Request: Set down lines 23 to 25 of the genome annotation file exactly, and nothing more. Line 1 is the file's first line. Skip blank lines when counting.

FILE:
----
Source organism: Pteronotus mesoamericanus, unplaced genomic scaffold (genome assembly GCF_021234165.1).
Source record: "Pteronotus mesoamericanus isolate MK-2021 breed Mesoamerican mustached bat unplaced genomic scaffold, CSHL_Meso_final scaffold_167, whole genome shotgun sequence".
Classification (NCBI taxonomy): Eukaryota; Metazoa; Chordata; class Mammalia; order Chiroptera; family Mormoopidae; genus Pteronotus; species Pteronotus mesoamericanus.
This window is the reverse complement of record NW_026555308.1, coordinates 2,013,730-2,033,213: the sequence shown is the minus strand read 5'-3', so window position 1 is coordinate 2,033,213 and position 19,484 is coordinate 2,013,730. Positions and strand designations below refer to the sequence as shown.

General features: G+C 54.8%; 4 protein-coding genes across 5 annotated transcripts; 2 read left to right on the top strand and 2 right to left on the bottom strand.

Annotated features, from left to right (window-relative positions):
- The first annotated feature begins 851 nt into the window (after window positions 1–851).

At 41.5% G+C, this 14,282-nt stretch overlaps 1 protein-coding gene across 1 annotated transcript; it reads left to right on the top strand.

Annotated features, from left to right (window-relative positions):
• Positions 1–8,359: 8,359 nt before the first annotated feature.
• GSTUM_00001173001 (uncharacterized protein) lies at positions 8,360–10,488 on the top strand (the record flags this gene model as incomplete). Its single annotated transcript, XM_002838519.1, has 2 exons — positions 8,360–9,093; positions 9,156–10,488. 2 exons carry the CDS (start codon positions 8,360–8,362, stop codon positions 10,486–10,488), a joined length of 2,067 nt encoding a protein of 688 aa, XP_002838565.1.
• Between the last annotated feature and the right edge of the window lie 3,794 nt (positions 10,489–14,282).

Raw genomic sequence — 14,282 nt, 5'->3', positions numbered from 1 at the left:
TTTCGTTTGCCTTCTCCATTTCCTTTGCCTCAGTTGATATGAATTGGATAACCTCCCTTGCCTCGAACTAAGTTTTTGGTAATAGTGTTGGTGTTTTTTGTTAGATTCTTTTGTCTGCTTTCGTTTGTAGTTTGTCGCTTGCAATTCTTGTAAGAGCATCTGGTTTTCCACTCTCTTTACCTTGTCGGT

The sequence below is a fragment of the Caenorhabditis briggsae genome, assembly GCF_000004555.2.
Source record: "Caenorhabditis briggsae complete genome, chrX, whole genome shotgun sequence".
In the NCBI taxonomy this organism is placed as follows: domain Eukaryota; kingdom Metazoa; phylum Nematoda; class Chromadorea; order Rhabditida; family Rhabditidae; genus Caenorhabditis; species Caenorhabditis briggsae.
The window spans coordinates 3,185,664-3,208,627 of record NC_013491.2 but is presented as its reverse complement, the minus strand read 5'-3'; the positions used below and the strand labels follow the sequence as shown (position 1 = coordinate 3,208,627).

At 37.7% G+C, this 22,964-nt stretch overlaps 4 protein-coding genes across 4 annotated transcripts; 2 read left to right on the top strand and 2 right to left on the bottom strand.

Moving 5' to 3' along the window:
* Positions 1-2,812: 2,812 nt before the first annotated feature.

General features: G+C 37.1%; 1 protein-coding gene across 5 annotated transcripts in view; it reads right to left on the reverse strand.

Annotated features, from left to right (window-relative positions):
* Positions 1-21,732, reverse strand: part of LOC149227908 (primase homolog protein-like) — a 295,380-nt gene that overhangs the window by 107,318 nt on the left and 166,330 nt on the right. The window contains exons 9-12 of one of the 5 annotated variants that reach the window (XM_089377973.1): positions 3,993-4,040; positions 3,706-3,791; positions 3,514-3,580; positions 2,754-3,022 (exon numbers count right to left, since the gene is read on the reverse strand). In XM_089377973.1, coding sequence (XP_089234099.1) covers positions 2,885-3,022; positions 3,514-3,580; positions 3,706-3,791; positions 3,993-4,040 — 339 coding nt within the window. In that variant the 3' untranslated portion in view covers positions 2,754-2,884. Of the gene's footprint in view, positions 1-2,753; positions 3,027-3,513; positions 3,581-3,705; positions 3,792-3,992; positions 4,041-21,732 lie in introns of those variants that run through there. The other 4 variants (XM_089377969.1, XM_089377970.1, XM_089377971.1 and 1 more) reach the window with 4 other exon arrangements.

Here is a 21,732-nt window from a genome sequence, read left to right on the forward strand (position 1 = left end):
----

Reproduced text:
Annotated features, from left to right (window-relative positions):
* Positions 1-21,732, reverse strand: part of LOC149227908 (primase homolog protein-like) — a 295,380-nt gene that overhangs the window by 107,318 nt on the left and 166,330 nt on the right. The window contains exons 9-12 of one of the 5 annotated variants that reach the window (XM_089377973.1): positions 3,993-4,040; positions 3,706-3,791; positions 3,514-3,580; positions 2,754-3,022 (exon numbers count right to left, since the gene is read on the reverse strand). In XM_089377973.1, coding sequence (XP_089234099.1) covers positions 2,885-3,022; positions 3,514-3,580; positions 3,706-3,791; positions 3,993-4,040 — 339 coding nt within the window. In that variant the 3' untranslated portion in view covers positions 2,754-2,884. Of the gene's footprint in view, positions 1-2,753; positions 3,027-3,513; positions 3,581-3,705; positions 3,792-3,992; positions 4,041-21,732 lie in introns of those variants that run through there. The other 4 variants (XM_089377969.1, XM_089377970.1, XM_089377971.1 and 1 more) reach the window with 4 other exon arrangements.

Here is a 21,732-nt window from a genome sequence, read left to right on the forward strand (position 1 = left end):